330 GT Registry

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VOL. 3 NO. 9  6 MAY 1978

FERRARI 330 GT 2+2

A couple of weeks ago I had the opportunity to drive a friend’s 330 GT 2+2 on a trip. This was my first chance to sample an example of the type over an extended period and a. long distance, and. I was impressed. Like many other Ferraristi I was not an ardent admirer of the type. It was not the 2+2 configuration which bothered me--I like 250’s with the same number of seats; it was not the styling--although I will admit that the later “single headlight” version was an improvement. My problem, I realized, was that I considered the type an anachronism when it was in production. At a time when other Ferraris had four-wheel independent suspension and rear-mounted transaxles, the 330 GT 2+2 still had a live rear axle and traditional engine/transmission unit up front.

While not really changing all of my notions on the type, my trip did change my image of the 330 GT 2+2. I realized I had been comparing it with its sporty contemporaries-- the 275 GTB, 275 and 330 GTS, and 330 GTC--and missing the type’s true forte as a grand touring car. My trip was made in convoy with six other Ferraris, all more sophisticated types, and my borrowed mount had no problem running with the herd at the rather high speeds we were traveling. In the process I was also more comfortable than some of my fellow travelers, and the only ones who had an advantage over me were those with air conditioning. My estimated gas mileage for the trip was 18 miles-per-gallon, and we ran at well above the legal 55 miles-per-hour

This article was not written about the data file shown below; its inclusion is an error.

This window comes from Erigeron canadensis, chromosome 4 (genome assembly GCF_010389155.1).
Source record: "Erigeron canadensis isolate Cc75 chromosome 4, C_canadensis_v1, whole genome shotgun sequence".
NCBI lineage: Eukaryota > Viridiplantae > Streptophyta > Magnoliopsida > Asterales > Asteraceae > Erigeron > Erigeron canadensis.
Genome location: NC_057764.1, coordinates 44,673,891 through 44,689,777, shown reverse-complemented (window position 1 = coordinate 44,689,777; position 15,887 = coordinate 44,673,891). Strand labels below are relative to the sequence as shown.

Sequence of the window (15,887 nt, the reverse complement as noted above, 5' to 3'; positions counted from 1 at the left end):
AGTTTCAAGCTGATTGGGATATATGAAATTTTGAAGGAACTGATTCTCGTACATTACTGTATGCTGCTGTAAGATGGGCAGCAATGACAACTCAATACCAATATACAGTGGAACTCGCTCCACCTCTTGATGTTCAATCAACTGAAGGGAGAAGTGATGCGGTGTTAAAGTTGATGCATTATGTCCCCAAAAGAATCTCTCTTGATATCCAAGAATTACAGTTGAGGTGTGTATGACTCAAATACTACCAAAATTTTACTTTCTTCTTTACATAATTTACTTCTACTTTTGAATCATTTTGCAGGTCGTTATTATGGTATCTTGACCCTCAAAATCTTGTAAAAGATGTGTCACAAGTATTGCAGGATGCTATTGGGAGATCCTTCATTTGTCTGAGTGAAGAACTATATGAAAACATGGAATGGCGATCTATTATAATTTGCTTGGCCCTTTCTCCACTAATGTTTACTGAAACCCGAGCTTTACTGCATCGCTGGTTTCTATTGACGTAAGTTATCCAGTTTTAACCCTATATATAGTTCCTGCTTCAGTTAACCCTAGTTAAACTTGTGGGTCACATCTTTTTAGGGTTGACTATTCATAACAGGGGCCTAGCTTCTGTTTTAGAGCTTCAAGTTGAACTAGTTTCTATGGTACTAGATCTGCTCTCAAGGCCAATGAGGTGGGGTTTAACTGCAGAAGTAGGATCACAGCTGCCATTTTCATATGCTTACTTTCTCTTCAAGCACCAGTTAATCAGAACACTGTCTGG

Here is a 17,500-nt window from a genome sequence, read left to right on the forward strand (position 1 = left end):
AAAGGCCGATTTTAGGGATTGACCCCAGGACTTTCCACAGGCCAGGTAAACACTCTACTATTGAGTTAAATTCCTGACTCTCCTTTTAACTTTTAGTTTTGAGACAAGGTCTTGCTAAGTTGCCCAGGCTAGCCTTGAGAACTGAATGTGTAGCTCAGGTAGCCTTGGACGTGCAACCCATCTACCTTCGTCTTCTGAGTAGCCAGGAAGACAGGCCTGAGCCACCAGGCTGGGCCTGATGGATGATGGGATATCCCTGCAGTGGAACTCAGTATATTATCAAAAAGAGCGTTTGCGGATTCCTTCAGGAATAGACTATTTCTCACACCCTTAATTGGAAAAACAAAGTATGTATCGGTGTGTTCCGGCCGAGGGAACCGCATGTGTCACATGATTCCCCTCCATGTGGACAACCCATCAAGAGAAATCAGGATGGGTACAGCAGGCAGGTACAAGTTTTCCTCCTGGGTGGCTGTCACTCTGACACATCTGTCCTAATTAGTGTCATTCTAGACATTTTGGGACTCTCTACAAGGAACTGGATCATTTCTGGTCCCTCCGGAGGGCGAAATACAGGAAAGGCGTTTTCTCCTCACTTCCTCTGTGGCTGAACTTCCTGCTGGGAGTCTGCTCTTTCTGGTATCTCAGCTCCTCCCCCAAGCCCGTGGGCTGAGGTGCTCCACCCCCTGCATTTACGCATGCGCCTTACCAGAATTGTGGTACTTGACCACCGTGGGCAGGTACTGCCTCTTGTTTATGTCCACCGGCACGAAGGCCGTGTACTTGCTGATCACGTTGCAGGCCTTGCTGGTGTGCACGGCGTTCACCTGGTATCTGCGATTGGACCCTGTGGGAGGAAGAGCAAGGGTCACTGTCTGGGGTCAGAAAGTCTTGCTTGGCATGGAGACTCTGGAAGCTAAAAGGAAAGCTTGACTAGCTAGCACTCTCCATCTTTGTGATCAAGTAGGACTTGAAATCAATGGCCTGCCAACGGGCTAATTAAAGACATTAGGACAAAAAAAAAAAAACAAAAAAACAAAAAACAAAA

When the first of the new body style 330 GT 2+2’s was completed on December 31, 1963, it represented the current state of Ferrari art--virtually, the mechanical layout as the 250 GTE 2+2 but with a larger (4-liter vs. 3-liter) engine. During its production run, which extended into 1967, it underwent numerous refinements. The four-speed+overdrive transmission gave way to a five-speed; air conditioning and power steering were made available; the engine driven cooling fan was replaced by electric fans; the unpopular four- headlight body style was revamped; etc.

Approximately 625 of the four-headlight version were made, some of the later ones having the five-speed gearbox and other mechanical improvements, and 460 of the two-head light or “single .headlight’ per side versions came off the line. The serial number range was from approximately 5263 through 10181 according to our files. Because of these large (for Ferrari) production figures, as well as the type’s low appeal in comparison with other Ferraris of  the same vintage, the 330 GT 2+2 has for some years represented one of the better buys for a first Ferrari. Many of today’s avid Ferraristi got their start with one. While the 250’s were cheaper, they were also older and consequently more likely to have major mechanical ills.

A survey of asking prices over the past two years, as well as this year to date, reveals that prices are still low, but like all Ferraris, appreciating as well.

 

1976

1977

1978 (to date)

High 

$11,500

$14,000

$14,000

Average

8,125

8,725

 9,923

Low

4,300

5,000

6,800

 

The 330 GT 2+2 was also featured in Ferrari Market Letter, 28 February 1976 (Vol. 1 No. 5), and was road tested in Sports Car Graphic, August 1964 issue, and Driver March 1965 issue. This latter test was the famous comparison test with Pontiac’s 2+2.

 

Edited by: Gerald Roush   850 Maxey Hill Court   Stone Mountain GA 30083

1978 G. Roush